Rob McBride and John Schostak

As mentioned in the previous chapter, qualitative research is often contrasted with quantitative research. The picture is complicated when we consider that within each of these broad categories, which we described in Chapter 1, there are what can be called 'sub schools of thought'. Nevertheless, there are some critical issues in which researchers have a tendency to jump one way or the other, depending on the set of beliefs they hold. We believe too, that some of these issues are more important to students who are carrying out research for the first time, especially in an age when quantitative measures such as school league tables have such a high profile in the public eye. Let us consider an example:

A researcher found that in a school of twenty teachers, fifteen preferred children with special educational needs to be withdrawn from the classroom and five preferred in-class support. Should the school adopt a policy of withdrawal or should it have a mixed policy depending on which teachers were involved? The evidence, as it stands, could be used to support either. More importantly, we cannot be sure of the strength of feeling of the teachers nor why they hold their views. It might be that the fifteen dislike a particular kind of in-class support and would prefer a different kind to withdrawal. Indeed, until we find out more details of why these teachers hold their opinions, a range of possibilities can be imagined for policy and, of course, for practice.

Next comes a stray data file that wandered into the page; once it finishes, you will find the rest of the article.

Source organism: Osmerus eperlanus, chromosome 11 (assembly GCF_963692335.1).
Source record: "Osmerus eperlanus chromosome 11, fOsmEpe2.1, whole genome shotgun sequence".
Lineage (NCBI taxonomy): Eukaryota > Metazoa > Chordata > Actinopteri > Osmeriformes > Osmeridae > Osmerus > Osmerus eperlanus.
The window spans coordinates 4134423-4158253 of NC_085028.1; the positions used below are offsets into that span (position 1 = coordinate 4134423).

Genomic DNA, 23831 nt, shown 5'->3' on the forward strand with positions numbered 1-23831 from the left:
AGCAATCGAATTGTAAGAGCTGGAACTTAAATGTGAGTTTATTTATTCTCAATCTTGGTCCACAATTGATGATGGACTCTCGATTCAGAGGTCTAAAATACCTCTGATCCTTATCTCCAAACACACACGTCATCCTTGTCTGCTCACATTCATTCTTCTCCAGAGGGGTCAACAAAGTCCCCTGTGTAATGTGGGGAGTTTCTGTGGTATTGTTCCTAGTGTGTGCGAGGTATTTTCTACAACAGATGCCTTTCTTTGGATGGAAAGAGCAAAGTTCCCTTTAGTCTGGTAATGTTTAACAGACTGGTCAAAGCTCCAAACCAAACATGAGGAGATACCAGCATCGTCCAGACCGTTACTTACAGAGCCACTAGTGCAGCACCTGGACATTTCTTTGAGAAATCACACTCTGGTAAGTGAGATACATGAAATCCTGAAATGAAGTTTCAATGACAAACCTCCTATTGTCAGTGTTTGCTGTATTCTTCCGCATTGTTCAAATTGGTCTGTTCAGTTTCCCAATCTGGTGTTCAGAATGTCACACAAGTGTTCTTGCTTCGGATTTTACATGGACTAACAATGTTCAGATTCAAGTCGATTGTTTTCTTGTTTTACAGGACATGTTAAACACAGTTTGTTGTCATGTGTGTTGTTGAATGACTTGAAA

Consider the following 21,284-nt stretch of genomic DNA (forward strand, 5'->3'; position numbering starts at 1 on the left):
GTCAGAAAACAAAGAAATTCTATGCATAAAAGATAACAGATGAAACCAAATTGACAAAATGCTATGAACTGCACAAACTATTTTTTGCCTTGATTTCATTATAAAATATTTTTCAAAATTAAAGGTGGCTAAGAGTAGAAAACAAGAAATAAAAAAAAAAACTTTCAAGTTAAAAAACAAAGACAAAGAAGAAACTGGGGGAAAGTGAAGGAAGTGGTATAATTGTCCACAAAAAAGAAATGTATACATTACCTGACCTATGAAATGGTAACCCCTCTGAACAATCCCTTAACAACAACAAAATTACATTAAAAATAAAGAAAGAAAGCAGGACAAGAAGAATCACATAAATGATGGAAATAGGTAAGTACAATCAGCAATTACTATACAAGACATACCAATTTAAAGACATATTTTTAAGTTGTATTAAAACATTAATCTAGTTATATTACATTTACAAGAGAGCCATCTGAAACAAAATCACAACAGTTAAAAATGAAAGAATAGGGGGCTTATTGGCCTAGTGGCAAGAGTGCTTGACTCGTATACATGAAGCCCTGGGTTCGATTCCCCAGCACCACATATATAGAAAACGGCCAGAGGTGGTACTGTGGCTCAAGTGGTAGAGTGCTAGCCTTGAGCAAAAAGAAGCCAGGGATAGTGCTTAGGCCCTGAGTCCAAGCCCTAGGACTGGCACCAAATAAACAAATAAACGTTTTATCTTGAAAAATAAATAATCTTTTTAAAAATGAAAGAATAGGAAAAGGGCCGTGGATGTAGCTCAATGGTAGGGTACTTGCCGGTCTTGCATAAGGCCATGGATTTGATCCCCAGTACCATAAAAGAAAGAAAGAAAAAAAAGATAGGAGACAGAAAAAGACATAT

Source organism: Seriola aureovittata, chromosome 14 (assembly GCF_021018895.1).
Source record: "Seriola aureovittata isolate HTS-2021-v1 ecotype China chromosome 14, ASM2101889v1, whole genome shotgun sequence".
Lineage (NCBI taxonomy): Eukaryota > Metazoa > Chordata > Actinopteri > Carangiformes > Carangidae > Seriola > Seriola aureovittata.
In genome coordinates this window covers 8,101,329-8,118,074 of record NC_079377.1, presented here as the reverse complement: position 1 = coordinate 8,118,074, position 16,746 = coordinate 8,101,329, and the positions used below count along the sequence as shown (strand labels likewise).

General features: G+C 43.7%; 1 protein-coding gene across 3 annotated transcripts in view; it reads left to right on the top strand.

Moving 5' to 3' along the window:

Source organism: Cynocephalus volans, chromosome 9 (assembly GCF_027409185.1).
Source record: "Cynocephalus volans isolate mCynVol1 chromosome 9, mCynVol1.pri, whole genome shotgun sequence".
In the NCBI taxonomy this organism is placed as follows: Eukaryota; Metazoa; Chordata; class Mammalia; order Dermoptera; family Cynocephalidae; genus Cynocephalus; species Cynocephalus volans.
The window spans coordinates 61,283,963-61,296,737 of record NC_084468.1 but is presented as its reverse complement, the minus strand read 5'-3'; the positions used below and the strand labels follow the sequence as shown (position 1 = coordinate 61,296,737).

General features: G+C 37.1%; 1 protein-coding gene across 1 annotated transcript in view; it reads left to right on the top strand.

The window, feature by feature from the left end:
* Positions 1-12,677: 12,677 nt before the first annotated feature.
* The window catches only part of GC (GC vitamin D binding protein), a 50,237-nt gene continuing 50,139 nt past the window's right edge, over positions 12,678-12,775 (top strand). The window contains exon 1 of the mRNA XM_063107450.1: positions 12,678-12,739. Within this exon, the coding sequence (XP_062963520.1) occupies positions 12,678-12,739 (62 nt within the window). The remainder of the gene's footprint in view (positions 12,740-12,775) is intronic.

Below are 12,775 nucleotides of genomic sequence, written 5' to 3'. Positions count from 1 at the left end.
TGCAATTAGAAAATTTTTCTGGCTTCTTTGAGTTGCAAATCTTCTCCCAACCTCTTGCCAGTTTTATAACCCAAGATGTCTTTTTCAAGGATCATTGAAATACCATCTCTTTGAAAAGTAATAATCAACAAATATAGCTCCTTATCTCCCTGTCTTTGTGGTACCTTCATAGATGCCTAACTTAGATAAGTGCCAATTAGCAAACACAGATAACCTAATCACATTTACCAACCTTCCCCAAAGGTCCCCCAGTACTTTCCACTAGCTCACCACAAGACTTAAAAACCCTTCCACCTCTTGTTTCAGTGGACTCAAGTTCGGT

Qualitative researchers are interested in answering those why? questions and are not prepared to simply accept the quantitative answers. That is not to suggest that the quantitative data is not important for to know that fifteen out of twenty have one view rather than another is useful. It is just not enough on its own. We could go further and say that when placed alongside qualitative evidence, quantitative evidence is both clear and powerful. Unfortunately it sometimes appears so powerful that it overpowers the opinions of the people involved and this is a danger we have to watch. In addition there are still many researchers, especially the less experienced ones, who are not prepared to 'go the extra mile' and add the extra understanding to the figures they have collected. This course is centred upon the qualitative element in research and while it is not without problems qualitative research is the major form of educational research now practised. Let us now consider the major points of contrast and debate between the broad categories of qualitative and quantitative research. The section that follows rests heavily upon a structure used by Hammersley [1991]. The arguments used here, however, are very different from his.